I can’t get enough of herons (I have a ton of photos). They’re fun to watch in Cuyahoga Valley National Park.
The Towpath in Cuyahoga Valley National Park is a perfect place to take a walk or get a run in. And it allows for the wonderful photographs.
I can arrange to sell you a high quality version with much better resolution for printing. You can see some of my other photos at my website, Michael Murray Photography. Or, email me at [email protected] or call 800-490-3350.
Cuyahoga Valley National Park in Ohio is home to a variety of heron species, including the great blue heron, the black-crowned night-heron, and the green heron. These birds are a common sight in the park’s wetlands, rivers, and streams.
Physical traits and flight
Herons are large, wading birds with long necks, legs, and bills. They have long, broad wings that allow them to soar gracefully through the air. Herons typically fly with their necks outstretched and their legs tucked behind them.
Herons prefer to live in wetland habitats, such as marshes, swamps, and bogs. They also use rivers, streams, and lakes. Herons need access to water for hunting and bathing.
Herons are carnivores and their diet consists mainly of fish, amphibians, reptiles, and insects. They use their long bills to spear their prey. Herons are ambush predators, and they often stand motionless in the water until prey comes within reach.
Herons typically nest in colonies, called heronries. Heronries are usually located in trees or shrubs near water. Herons build their nests out of sticks and twigs. The female heron lays 3-5 eggs, which are incubated by both parents. Heron chicks hatch after about 28 days.
Herons in Cuyahoga Valley National Park
The great blue heron is the most common heron species in Cuyahoga Valley National Park. Great blue herons are large, majestic birds with a wingspan of up to 7 feet. They have slate-gray plumage and a white crown. Great blue herons are often seen perched in trees or wading in shallow water.
Black-crowned night-herons are smaller than great blue herons, with a wingspan of up to 4 feet. They have dark brown plumage and a black crown. Black-crowned night-herons are most active at night, when they feed on fish, frogs, and other aquatic creatures.
Green herons are the smallest heron species in Cuyahoga Valley National Park, with a wingspan of up to 2 feet. They have green plumage and a long, sharp bill. Green herons are often seen perched on branches overhanging the water, where they wait to ambush their prey.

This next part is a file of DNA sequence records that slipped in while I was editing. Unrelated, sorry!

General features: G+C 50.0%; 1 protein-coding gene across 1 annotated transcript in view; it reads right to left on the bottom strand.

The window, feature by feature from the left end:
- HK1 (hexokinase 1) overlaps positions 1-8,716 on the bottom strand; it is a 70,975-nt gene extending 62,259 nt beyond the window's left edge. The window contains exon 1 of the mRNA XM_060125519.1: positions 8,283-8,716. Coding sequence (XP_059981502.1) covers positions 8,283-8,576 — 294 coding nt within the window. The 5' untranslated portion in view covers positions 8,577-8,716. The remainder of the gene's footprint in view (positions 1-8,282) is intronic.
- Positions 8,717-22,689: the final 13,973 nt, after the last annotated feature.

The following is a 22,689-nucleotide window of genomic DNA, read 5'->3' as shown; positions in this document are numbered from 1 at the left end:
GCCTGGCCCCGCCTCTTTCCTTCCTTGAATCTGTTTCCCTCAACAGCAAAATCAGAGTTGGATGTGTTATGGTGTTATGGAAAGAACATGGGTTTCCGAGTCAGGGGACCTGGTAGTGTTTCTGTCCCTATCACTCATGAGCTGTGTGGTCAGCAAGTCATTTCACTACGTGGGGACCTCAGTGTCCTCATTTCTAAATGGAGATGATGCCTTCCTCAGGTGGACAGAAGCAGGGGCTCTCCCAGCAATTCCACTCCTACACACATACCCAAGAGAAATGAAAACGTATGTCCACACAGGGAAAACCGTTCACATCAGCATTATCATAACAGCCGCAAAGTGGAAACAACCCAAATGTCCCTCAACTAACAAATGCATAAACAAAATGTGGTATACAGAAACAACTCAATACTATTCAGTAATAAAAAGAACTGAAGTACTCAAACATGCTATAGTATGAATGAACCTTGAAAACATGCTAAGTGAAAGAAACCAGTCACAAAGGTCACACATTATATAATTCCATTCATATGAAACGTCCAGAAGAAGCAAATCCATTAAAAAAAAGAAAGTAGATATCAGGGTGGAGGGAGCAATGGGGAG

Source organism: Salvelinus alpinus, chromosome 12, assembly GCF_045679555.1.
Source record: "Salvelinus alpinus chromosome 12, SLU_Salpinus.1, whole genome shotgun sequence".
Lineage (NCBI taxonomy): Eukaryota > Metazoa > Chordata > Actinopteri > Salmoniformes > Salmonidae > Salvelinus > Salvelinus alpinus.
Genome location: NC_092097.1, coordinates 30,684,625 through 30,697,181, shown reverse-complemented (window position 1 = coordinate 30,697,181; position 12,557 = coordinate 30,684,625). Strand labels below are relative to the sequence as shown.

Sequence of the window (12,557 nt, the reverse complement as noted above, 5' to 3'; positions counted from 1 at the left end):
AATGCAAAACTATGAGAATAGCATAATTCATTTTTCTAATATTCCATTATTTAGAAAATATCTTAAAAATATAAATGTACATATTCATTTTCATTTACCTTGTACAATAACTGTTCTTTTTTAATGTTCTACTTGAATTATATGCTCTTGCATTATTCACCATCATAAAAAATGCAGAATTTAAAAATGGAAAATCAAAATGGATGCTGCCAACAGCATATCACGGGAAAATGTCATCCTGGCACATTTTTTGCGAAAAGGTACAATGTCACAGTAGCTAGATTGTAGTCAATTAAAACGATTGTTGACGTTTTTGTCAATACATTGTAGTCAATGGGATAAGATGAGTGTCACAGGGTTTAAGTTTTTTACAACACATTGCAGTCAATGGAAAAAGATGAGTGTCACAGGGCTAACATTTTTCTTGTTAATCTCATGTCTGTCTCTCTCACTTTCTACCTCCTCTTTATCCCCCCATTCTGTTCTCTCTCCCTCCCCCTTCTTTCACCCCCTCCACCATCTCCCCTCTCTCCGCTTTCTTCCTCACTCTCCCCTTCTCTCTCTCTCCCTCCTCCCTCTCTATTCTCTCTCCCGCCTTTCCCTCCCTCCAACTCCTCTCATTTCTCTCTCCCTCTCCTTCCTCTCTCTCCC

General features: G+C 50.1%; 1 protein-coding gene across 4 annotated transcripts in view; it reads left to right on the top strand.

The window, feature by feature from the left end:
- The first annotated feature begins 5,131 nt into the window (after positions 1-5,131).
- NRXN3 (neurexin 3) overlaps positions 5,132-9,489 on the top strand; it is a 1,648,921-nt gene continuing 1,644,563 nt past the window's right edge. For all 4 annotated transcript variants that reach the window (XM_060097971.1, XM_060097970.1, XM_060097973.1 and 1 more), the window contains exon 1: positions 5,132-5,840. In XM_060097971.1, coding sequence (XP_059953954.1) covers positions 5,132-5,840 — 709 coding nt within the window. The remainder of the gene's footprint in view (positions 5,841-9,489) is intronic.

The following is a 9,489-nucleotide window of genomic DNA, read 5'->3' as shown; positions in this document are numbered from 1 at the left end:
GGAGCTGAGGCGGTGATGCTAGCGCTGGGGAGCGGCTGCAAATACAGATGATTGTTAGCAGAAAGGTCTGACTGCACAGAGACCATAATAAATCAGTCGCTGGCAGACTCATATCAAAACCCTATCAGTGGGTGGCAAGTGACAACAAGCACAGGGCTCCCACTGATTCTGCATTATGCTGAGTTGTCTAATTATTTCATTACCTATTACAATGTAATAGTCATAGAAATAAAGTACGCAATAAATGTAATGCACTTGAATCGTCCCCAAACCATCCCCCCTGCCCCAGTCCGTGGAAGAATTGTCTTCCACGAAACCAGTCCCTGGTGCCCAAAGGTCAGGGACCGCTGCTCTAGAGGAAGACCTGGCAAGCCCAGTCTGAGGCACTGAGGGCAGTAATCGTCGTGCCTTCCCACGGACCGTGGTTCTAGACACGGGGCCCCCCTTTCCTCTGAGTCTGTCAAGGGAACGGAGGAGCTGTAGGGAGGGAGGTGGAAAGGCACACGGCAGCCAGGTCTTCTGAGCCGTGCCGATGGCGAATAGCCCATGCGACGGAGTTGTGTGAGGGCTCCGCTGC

Where to see herons
Herons can be seen throughout CVNP, but some of the best places to see them include:
- The Bath Road Heronry: This heronry is located in Akron, Ohio, and it is one of the largest heronries in the Midwest. Great blue herons nest in the trees along Bath Road.
- The Ohio & Erie Canal Towpath Trail: This trail runs along the Ohio & Erie Canal, and it is a great place to see great blue herons, black-crowned night-herons, and green herons.
- The Cuyahoga River: The Cuyahoga River is home to all three heron species. Herons can be seen wading in the river and hunting for prey.
How to observe herons
When observing herons, it is important to be quiet and still. Herons are easily spooked, and they will fly away if they feel threatened. It is also important to stay a distance from herons, as they can be aggressive during nesting season.
Herons and the ecosystem
Herons play an important role in the ecosystem of CVNP. They help to control populations of fish, amphibians, reptiles, and insects. Herons are also a food source for other predators, such as hawks and eagles.
Herons are a beautiful and fascinating part of the wildlife in Cuyahoga Valley National Park. Visitors to the park can enjoy watching these elegant birds as they soar through the air and hunt for prey.
Here are some additional facts about herons in Cuyahoga Valley National Park:
- The first great blue heron nest in CVNP was recorded in 1985.
- The Bath Road Heronry is home to over 100 nesting pairs of great blue herons.
- Green herons are the most common heron species in Ohio, but they are also the most difficult to see because they are so small and well-camouflaged.
- Black-crowned night-herons are nocturnal birds, and they are most active at night.
- Herons are an important part of the ecosystem of Cuyahoga Valley National Park, and they help to control populations of fish, amphibians, reptiles, and insects.
Herons are a beautiful and important part of the wildlife in Cuyahoga Valley National Park. Visitors to the park can enjoy watching these elegant birds as they soar through the air and hunt